Apparently, the Angry Golfer wasn't the only one who spent time among the Arizona cacti.
I brought my mothball-ravaged golf game to the Arizona desert last week, and if there's one thing I'm not terribly fond of, it's flying 2,100 miles to lose a dozen Pro V1s. These are the real dog days for Northeasterners. Winter has gotten very old by this point, my swing desperate for some fresh air, but the problem with a three- or four-month break is the additional two months it takes me to hit a fairway.
Not that the USGA should be held accountable for my latest financial setbacks, but I don't understand why I'm chained to a handicap compiled last fall when I can barely remember which end of the club to hold. We played some terrific layouts in Scottsdale, but I'm also struggling with the notion that these course architects would move several million tons of dirt but spare the cacti, as if these forms of killer vegetation are more precious than the Lincoln Memorial.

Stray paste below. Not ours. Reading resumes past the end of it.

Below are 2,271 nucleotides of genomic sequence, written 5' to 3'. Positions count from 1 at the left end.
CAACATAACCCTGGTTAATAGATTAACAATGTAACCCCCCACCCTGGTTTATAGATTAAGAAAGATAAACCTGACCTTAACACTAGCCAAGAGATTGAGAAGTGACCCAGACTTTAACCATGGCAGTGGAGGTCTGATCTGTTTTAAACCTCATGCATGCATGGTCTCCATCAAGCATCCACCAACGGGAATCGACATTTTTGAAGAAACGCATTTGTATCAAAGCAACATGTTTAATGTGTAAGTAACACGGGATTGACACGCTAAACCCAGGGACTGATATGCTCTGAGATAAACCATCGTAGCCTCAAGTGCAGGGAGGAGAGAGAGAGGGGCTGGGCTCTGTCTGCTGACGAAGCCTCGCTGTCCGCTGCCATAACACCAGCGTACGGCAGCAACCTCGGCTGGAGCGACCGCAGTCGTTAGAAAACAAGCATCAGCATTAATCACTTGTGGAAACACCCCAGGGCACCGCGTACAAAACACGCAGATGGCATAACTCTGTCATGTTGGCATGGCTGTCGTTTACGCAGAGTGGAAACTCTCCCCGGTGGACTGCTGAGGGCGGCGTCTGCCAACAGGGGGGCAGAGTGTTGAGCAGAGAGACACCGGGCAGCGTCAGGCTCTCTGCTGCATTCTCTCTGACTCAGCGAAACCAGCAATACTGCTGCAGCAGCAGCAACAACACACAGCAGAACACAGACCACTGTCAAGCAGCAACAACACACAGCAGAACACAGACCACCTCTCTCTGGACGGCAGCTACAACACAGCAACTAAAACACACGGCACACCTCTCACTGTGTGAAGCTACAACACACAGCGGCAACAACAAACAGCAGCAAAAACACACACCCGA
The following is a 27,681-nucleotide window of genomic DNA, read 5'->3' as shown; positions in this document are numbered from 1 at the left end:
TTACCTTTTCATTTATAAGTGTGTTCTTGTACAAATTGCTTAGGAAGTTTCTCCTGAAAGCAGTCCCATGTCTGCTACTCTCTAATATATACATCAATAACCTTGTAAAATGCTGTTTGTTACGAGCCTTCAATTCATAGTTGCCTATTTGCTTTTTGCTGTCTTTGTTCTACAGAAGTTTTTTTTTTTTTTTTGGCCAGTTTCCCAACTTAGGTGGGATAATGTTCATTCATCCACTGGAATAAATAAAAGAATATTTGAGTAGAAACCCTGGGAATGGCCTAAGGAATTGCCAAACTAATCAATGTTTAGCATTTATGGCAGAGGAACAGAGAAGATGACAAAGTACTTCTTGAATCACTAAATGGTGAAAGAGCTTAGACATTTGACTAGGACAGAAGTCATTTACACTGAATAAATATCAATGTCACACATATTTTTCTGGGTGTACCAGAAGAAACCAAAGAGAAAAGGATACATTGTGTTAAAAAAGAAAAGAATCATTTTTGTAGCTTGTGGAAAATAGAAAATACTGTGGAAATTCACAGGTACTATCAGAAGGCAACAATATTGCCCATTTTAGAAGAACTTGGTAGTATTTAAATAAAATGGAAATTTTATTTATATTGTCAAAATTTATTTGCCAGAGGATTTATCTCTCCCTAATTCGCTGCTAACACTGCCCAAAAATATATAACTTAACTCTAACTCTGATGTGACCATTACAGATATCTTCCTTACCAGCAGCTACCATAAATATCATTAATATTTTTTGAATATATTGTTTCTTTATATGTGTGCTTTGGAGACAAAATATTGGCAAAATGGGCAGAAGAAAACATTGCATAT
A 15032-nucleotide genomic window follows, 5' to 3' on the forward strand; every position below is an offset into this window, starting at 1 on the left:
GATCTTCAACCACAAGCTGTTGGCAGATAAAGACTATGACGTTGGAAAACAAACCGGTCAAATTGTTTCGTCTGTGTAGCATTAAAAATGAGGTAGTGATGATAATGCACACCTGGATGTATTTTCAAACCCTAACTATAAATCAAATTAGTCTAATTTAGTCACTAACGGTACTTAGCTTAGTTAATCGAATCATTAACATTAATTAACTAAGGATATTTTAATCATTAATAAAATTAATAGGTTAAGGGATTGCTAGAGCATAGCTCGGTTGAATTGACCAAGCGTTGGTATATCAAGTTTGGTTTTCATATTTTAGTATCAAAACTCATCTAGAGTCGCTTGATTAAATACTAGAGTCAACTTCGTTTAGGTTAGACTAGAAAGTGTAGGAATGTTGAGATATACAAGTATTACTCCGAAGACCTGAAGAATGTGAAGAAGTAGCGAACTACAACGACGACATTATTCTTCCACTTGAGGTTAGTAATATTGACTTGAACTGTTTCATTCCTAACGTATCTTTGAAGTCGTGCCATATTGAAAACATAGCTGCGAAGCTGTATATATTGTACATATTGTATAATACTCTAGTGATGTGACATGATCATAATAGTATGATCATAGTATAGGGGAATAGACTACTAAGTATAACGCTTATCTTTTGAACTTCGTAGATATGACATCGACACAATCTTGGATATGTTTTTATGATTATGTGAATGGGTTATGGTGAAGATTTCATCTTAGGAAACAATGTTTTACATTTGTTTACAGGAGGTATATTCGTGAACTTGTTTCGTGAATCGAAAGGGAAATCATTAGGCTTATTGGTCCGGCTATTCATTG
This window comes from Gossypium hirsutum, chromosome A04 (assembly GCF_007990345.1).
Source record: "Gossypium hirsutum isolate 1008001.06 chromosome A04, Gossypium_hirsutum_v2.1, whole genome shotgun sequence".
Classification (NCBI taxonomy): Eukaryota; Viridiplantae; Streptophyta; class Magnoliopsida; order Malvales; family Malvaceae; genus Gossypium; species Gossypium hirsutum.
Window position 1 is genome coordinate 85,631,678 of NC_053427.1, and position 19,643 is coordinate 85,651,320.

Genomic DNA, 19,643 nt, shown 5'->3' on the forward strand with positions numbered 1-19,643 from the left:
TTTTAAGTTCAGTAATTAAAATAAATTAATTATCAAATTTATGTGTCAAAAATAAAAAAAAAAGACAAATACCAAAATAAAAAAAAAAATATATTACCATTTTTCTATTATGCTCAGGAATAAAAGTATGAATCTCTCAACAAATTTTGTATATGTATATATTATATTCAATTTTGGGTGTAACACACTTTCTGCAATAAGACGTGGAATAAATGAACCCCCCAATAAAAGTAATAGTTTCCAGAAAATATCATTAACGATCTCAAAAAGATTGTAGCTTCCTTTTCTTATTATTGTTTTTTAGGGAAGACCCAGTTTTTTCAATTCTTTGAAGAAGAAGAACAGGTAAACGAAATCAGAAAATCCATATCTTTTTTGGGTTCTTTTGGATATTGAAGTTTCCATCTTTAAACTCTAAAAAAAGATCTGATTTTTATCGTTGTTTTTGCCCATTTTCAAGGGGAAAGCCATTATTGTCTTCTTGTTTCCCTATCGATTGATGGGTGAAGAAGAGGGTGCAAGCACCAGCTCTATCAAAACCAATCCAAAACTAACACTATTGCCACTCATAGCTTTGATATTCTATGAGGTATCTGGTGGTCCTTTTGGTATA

Three days later, I was still pulling needles off my shins. When you hook your ball into a water hazard, at least you know it's lost, but the saguaro, as I've come to know them, are totally unreasonable, time-wasting plants that should be found in maximum-security prisons, not my landing area. They eat my Titleists, stick me in the leg and turn me into a pathetic pile of excuses. Otherwise, I can't say enough good things about them.
My latest theory is that the cactus is a device employed to premium effect by the equipment industry, seeing that I flew home with little choice but to blame my driver for two days of poorly disguised misery. My sorry self cannot come to terms with such gross ineptitude off the tee, and so I will dump another $500 into some updated R&D. So what if the club worked just fine six months ago. My sense of reason, like my golf ball, is nowhere to be found.